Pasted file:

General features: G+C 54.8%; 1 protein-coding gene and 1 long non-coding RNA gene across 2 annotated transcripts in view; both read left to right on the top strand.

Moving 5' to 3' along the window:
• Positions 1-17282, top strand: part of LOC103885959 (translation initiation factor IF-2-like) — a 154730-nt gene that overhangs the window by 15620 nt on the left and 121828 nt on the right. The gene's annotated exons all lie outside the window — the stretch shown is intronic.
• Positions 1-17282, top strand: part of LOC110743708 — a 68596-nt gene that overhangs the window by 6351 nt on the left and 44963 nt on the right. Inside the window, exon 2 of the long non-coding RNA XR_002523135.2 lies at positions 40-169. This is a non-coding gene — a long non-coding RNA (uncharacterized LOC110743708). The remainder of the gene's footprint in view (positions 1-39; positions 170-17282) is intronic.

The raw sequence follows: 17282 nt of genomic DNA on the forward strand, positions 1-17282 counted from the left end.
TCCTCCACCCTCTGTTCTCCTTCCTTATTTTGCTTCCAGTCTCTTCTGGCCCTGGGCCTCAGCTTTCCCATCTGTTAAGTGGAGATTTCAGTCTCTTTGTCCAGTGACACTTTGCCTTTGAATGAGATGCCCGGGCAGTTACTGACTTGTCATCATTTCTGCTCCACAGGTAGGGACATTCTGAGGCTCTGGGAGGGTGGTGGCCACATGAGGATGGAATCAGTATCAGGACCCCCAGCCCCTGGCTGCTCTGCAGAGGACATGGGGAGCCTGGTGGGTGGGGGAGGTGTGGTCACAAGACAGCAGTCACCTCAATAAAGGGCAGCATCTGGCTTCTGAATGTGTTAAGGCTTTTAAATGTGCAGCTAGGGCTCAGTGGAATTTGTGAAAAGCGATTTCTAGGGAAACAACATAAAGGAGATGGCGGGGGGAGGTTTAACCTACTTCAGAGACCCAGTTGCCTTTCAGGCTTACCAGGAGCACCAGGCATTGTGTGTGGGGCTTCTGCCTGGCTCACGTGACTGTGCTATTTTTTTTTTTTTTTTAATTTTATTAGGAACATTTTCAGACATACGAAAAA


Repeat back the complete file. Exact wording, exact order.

General features: G+C 54.8%; 1 protein-coding gene and 1 long non-coding RNA gene across 2 annotated transcripts in view; both read left to right on the top strand.

Moving 5' to 3' along the window:
• Positions 1-17282, top strand: part of LOC103885959 (translation initiation factor IF-2-like) — a 154730-nt gene that overhangs the window by 15620 nt on the left and 121828 nt on the right. The gene's annotated exons all lie outside the window — the stretch shown is intronic.
• Positions 1-17282, top strand: part of LOC110743708 — a 68596-nt gene that overhangs the window by 6351 nt on the left and 44963 nt on the right. Inside the window, exon 2 of the long non-coding RNA XR_002523135.2 lies at positions 40-169. This is a non-coding gene — a long non-coding RNA (uncharacterized LOC110743708). The remainder of the gene's footprint in view (positions 1-39; positions 170-17282) is intronic.

The raw sequence follows: 17282 nt of genomic DNA on the forward strand, positions 1-17282 counted from the left end.
TCCTCCACCCTCTGTTCTCCTTCCTTATTTTGCTTCCAGTCTCTTCTGGCCCTGGGCCTCAGCTTTCCCATCTGTTAAGTGGAGATTTCAGTCTCTTTGTCCAGTGACACTTTGCCTTTGAATGAGATGCCCGGGCAGTTACTGACTTGTCATCATTTCTGCTCCACAGGTAGGGACATTCTGAGGCTCTGGGAGGGTGGTGGCCACATGAGGATGGAATCAGTATCAGGACCCCCAGCCCCTGGCTGCTCTGCAGAGGACATGGGGAGCCTGGTGGGTGGGGGAGGTGTGGTCACAAGACAGCAGTCACCTCAATAAAGGGCAGCATCTGGCTTCTGAATGTGTTAAGGCTTTTAAATGTGCAGCTAGGGCTCAGTGGAATTTGTGAAAAGCGATTTCTAGGGAAACAACATAAAGGAGATGGCGGGGGGAGGTTTAACCTACTTCAGAGACCCAGTTGCCTTTCAGGCTTACCAGGAGCACCAGGCATTGTGTGTGGGGCTTCTGCCTGGCTCACGTGACTGTGCTATTTTTTTTTTTTTTTTAATTTTATTAGGAACATTTTCAGACATACGAAAAA